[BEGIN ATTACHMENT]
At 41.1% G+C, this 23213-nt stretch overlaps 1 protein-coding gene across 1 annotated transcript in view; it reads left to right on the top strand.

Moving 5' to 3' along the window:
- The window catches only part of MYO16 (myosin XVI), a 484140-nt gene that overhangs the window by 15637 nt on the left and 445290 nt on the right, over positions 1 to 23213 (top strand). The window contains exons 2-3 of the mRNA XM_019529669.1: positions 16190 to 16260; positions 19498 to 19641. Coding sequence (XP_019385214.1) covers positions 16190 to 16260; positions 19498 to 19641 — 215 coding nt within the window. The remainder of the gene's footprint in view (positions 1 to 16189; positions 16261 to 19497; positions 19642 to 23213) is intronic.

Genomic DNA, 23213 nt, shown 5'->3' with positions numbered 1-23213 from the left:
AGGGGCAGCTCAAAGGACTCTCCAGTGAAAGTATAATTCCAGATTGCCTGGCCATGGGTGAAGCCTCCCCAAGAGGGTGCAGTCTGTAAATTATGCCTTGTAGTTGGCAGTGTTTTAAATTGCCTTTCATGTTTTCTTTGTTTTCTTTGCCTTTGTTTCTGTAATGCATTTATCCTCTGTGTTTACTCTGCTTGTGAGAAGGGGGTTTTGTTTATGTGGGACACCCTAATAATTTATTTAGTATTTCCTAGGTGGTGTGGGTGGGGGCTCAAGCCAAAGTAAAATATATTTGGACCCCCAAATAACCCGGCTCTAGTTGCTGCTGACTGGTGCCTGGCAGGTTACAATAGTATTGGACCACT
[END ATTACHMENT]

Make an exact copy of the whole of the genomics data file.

At 41.1% G+C, this 23213-nt stretch overlaps 1 protein-coding gene across 1 annotated transcript in view; it reads left to right on the top strand.

Moving 5' to 3' along the window:
- The window catches only part of MYO16 (myosin XVI), a 484140-nt gene that overhangs the window by 15637 nt on the left and 445290 nt on the right, over positions 1 to 23213 (top strand). The window contains exons 2-3 of the mRNA XM_019529669.1: positions 16190 to 16260; positions 19498 to 19641. Coding sequence (XP_019385214.1) covers positions 16190 to 16260; positions 19498 to 19641 — 215 coding nt within the window. The remainder of the gene's footprint in view (positions 1 to 16189; positions 16261 to 19497; positions 19642 to 23213) is intronic.

Genomic DNA, 23213 nt, shown 5'->3' with positions numbered 1-23213 from the left:
AGGGGCAGCTCAAAGGACTCTCCAGTGAAAGTATAATTCCAGATTGCCTGGCCATGGGTGAAGCCTCCCCAAGAGGGTGCAGTCTGTAAATTATGCCTTGTAGTTGGCAGTGTTTTAAATTGCCTTTCATGTTTTCTTTGTTTTCTTTGCCTTTGTTTCTGTAATGCATTTATCCTCTGTGTTTACTCTGCTTGTGAGAAGGGGGTTTTGTTTATGTGGGACACCCTAATAATTTATTTAGTATTTCCTAGGTGGTGTGGGTGGGGGCTCAAGCCAAAGTAAAATATATTTGGACCCCCAAATAACCCGGCTCTAGTTGCTGCTGACTGGTGCCTGGCAGGTTACAATAGTATTGGACCACT